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STABILIZATION

Target area stabilization is important for achieving a precise anastomosis on a beating heart.

Suction

Suction technology (e.g., Octopus¨2 Tissue Stabilization System) provides secure attachment of the stabilizers to the epicardium. Lifting and separating the stabilizer heads pulls tissue taut to isolate and immobilize the target area (Figure 6). Optimal stabilization is provided with motion reduction in all three planes (X, Y, Z).11,17

"Suction is a splendid idea because it avoids major compression and still keeps a stable field."13 - F.W. Mohr, M.D.

 



Figure 6. The Octopus®2 Tissue Stabilizer immobilizes the target area by lifting the epicardium and pulling the tissue taut.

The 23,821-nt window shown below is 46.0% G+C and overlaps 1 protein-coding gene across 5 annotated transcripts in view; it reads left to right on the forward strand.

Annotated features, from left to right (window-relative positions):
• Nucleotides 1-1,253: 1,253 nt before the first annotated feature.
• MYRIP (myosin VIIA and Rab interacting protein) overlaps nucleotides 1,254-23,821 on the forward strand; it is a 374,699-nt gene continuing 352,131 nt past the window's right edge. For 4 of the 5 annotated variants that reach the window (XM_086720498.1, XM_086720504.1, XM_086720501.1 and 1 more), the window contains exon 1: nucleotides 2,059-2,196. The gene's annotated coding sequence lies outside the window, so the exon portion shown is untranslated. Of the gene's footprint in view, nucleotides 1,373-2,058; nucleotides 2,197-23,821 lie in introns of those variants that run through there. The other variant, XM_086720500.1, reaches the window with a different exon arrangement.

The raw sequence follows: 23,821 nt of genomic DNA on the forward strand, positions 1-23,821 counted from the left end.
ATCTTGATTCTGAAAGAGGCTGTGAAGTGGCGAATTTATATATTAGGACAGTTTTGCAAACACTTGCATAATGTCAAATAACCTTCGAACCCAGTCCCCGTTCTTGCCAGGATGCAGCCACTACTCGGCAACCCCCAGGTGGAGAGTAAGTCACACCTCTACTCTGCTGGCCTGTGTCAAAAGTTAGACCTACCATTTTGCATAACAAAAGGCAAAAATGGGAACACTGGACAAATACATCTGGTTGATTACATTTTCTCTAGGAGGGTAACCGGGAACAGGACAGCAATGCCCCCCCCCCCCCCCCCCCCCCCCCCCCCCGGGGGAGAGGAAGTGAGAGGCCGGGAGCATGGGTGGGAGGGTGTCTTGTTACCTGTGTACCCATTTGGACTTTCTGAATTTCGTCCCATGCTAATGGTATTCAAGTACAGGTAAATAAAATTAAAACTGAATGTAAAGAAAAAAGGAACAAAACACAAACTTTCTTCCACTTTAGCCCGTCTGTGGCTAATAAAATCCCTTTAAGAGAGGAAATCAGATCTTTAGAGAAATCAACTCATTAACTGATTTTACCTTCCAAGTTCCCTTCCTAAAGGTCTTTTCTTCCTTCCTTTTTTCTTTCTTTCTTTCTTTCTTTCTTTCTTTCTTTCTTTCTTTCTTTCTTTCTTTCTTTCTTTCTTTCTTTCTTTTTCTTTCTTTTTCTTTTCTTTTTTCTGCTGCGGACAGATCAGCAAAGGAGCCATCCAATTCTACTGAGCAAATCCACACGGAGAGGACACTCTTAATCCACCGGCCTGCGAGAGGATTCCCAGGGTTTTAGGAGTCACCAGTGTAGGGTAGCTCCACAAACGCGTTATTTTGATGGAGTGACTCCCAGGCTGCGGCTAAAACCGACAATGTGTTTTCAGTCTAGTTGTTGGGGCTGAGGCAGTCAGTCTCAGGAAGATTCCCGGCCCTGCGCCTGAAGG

The motion reduction capabilities of the Octopus Tissue Stabilization System are depicted in Figure 7.

 

Compression

Compression stabilizers use downward force to compress the myocardium and restrict its motion (Figure 8). In fact, cardiac output has been shown to be temporarily decreased as a result of direct ventricular compression with reduced stroke volume.19



Figure 8. Compression stabilizers restrict the motion of the myocardium.



Figure 7. A calibrated beacon directed at the unrestricted LV free wall creates the elliptically shaped pattern. The pattern represents 1/2 of a respiratory cycle and four cardiac cycles. Unrestricted motion in the X and Y planes is calculated at 73 mm2 ± 43.0 mm2. The inset shows the residual motion of the same area after attachment of the Octopus Tissue Stabilization System at 1.3 mm 2 ± 0.5 m2. Excursions in the Z direction were estimated to be 1Ğ3 mm.18

 


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